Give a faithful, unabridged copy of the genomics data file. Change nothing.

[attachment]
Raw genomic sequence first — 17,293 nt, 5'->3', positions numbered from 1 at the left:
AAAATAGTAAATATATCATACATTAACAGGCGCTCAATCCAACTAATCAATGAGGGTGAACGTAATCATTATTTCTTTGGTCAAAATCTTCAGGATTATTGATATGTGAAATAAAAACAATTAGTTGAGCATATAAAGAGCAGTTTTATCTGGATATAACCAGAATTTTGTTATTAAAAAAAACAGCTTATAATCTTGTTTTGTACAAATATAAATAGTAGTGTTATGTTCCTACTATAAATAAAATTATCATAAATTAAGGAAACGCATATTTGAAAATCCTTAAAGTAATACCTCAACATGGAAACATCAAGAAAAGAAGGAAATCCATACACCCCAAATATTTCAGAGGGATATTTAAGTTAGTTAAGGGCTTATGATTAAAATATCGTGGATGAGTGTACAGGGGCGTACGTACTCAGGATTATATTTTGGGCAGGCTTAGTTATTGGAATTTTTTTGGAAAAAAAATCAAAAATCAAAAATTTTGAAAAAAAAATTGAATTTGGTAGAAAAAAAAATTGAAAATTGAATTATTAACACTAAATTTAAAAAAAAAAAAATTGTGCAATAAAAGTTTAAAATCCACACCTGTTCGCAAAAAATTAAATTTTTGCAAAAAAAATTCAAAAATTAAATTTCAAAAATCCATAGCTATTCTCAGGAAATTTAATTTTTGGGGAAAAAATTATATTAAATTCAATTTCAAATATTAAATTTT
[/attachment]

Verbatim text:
Raw genomic sequence first — 17,293 nt, 5'->3', positions numbered from 1 at the left:
AAAATAGTAAATATATCATACATTAACAGGCGCTCAATCCAACTAATCAATGAGGGTGAACGTAATCATTATTTCTTTGGTCAAAATCTTCAGGATTATTGATATGTGAAATAAAAACAATTAGTTGAGCATATAAAGAGCAGTTTTATCTGGATATAACCAGAATTTTGTTATTAAAAAAAACAGCTTATAATCTTGTTTTGTACAAATATAAATAGTAGTGTTATGTTCCTACTATAAATAAAATTATCATAAATTAAGGAAACGCATATTTGAAAATCCTTAAAGTAATACCTCAACATGGAAACATCAAGAAAAGAAGGAAATCCATACACCCCAAATATTTCAGAGGGATATTTAAGTTAGTTAAGGGCTTATGATTAAAATATCGTGGATGAGTGTACAGGGGCGTACGTACTCAGGATTATATTTTGGGCAGGCTTAGTTATTGGAATTTTTTTGGAAAAAAAATCAAAAATCAAAAATTTTGAAAAAAAAATTGAATTTGGTAGAAAAAAAAATTGAAAATTGAATTATTAACACTAAATTTAAAAAAAAAAAAATTGTGCAATAAAAGTTTAAAATCCACACCTGTTCGCAAAAAATTAAATTTTTGCAAAAAAAATTCAAAAATTAAATTTCAAAAATCCATAGCTATTCTCAGGAAATTTAATTTTTGGGGAAAAAATTATATTAAATTCAATTTCAAATATTAAATTTT